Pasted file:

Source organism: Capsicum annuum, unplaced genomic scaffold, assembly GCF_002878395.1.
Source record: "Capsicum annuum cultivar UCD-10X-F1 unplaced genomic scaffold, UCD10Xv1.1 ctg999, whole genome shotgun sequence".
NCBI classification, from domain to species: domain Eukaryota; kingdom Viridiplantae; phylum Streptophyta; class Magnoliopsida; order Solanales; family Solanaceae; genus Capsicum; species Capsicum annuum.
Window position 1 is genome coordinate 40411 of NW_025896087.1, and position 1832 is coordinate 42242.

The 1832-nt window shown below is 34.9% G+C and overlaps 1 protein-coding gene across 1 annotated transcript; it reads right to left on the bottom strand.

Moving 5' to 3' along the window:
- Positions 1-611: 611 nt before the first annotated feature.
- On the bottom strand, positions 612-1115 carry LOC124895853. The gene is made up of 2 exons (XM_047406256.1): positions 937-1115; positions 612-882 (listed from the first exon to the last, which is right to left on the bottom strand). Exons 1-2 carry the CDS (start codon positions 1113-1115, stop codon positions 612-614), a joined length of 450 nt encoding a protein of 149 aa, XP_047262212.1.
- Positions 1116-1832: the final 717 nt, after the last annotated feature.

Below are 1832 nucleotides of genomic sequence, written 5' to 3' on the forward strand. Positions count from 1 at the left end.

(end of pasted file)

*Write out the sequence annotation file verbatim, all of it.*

Source organism: Capsicum annuum, unplaced genomic scaffold, assembly GCF_002878395.1.
Source record: "Capsicum annuum cultivar UCD-10X-F1 unplaced genomic scaffold, UCD10Xv1.1 ctg999, whole genome shotgun sequence".
NCBI classification, from domain to species: domain Eukaryota; kingdom Viridiplantae; phylum Streptophyta; class Magnoliopsida; order Solanales; family Solanaceae; genus Capsicum; species Capsicum annuum.
Window position 1 is genome coordinate 40411 of NW_025896087.1, and position 1832 is coordinate 42242.

The 1832-nt window shown below is 34.9% G+C and overlaps 1 protein-coding gene across 1 annotated transcript; it reads right to left on the bottom strand.

Moving 5' to 3' along the window:
- Positions 1-611: 611 nt before the first annotated feature.
- On the bottom strand, positions 612-1115 carry LOC124895853. The gene is made up of 2 exons (XM_047406256.1): positions 937-1115; positions 612-882 (listed from the first exon to the last, which is right to left on the bottom strand). Exons 1-2 carry the CDS (start codon positions 1113-1115, stop codon positions 612-614), a joined length of 450 nt encoding a protein of 149 aa, XP_047262212.1.
- Positions 1116-1832: the final 717 nt, after the last annotated feature.

Below are 1832 nucleotides of genomic sequence, written 5' to 3' on the forward strand. Positions count from 1 at the left end.